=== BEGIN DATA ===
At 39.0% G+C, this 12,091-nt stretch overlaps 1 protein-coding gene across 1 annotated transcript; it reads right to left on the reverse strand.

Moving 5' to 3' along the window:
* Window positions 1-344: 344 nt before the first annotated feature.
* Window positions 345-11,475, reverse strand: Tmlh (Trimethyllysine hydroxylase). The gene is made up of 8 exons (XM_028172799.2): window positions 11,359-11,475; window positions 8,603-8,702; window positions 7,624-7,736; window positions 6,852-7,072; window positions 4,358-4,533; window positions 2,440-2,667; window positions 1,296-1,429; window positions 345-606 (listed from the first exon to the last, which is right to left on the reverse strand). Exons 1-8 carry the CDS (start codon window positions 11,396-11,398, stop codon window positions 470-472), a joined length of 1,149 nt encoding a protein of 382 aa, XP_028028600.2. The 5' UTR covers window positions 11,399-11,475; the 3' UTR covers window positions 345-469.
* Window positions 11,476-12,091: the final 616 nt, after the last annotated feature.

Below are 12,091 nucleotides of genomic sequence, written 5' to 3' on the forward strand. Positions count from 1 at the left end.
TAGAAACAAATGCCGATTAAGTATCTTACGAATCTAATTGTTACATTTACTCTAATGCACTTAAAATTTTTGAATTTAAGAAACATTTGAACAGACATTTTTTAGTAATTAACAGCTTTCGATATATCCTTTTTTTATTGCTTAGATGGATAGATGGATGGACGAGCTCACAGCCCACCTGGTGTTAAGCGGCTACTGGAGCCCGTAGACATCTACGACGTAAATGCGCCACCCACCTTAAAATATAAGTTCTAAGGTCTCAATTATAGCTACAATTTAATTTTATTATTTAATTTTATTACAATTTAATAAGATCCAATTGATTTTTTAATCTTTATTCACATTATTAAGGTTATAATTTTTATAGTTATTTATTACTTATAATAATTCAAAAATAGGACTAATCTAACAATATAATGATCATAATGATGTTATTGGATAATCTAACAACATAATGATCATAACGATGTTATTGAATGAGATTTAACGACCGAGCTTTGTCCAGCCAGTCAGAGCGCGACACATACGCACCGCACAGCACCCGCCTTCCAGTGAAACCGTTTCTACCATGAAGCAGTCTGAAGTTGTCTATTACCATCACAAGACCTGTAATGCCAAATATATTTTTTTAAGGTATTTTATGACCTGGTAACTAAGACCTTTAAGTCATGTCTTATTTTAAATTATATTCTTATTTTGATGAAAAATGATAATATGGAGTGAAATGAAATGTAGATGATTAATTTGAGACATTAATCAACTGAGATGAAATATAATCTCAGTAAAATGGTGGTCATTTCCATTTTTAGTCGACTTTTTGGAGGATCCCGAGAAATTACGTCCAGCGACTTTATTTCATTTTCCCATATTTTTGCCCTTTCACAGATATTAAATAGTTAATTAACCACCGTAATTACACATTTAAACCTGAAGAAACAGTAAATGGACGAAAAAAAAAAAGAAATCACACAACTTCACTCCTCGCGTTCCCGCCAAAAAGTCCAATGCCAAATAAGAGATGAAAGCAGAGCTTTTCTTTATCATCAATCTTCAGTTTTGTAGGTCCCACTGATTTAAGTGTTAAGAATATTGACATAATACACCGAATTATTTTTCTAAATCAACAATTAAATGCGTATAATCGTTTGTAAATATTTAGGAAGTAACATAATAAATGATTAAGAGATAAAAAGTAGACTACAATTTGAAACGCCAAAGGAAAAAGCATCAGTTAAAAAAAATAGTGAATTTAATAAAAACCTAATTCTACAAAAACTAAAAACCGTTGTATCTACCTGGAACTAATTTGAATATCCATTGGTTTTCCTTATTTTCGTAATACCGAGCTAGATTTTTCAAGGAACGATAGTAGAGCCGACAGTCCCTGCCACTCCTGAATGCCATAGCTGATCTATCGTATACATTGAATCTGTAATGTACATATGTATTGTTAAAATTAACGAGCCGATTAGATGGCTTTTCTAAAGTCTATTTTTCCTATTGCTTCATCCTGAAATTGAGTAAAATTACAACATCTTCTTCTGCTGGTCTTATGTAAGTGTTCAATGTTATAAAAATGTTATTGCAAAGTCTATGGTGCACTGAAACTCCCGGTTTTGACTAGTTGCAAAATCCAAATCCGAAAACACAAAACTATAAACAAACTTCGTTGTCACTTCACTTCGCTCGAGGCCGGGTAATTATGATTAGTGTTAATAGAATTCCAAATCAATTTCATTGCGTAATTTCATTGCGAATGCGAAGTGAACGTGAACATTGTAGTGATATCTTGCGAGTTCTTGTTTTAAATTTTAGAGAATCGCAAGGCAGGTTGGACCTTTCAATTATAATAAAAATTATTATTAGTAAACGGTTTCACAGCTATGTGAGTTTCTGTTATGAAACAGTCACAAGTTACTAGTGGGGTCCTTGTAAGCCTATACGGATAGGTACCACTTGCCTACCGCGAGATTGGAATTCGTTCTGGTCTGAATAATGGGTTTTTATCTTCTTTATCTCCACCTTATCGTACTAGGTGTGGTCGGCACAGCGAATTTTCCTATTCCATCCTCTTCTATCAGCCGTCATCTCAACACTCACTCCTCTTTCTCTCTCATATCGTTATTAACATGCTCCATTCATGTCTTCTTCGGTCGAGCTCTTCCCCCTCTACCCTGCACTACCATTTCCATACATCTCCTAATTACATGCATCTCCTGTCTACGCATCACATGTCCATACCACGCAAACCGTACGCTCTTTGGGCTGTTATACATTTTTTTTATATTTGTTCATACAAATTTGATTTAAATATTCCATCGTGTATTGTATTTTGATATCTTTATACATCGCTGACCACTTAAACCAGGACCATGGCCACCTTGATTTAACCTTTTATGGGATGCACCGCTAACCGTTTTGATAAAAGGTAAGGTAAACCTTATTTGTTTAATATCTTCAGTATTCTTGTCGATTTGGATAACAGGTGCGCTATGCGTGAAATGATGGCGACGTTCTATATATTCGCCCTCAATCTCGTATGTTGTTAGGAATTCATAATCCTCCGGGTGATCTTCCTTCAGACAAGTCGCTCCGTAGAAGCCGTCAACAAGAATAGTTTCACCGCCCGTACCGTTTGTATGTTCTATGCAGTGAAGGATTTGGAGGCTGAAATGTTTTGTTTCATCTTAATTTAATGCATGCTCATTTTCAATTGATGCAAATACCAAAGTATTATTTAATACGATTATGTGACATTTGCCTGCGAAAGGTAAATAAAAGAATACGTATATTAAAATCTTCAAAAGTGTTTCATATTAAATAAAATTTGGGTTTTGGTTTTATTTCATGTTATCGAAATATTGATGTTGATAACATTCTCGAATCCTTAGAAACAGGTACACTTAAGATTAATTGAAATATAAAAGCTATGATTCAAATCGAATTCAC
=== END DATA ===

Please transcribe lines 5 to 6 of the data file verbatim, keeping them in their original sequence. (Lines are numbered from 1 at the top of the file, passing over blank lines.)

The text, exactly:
* Window positions 11,476-12,091: the final 616 nt, after the last annotated feature.

Below are 12,091 nucleotides of genomic sequence, written 5' to 3' on the forward strand. Positions count from 1 at the left end.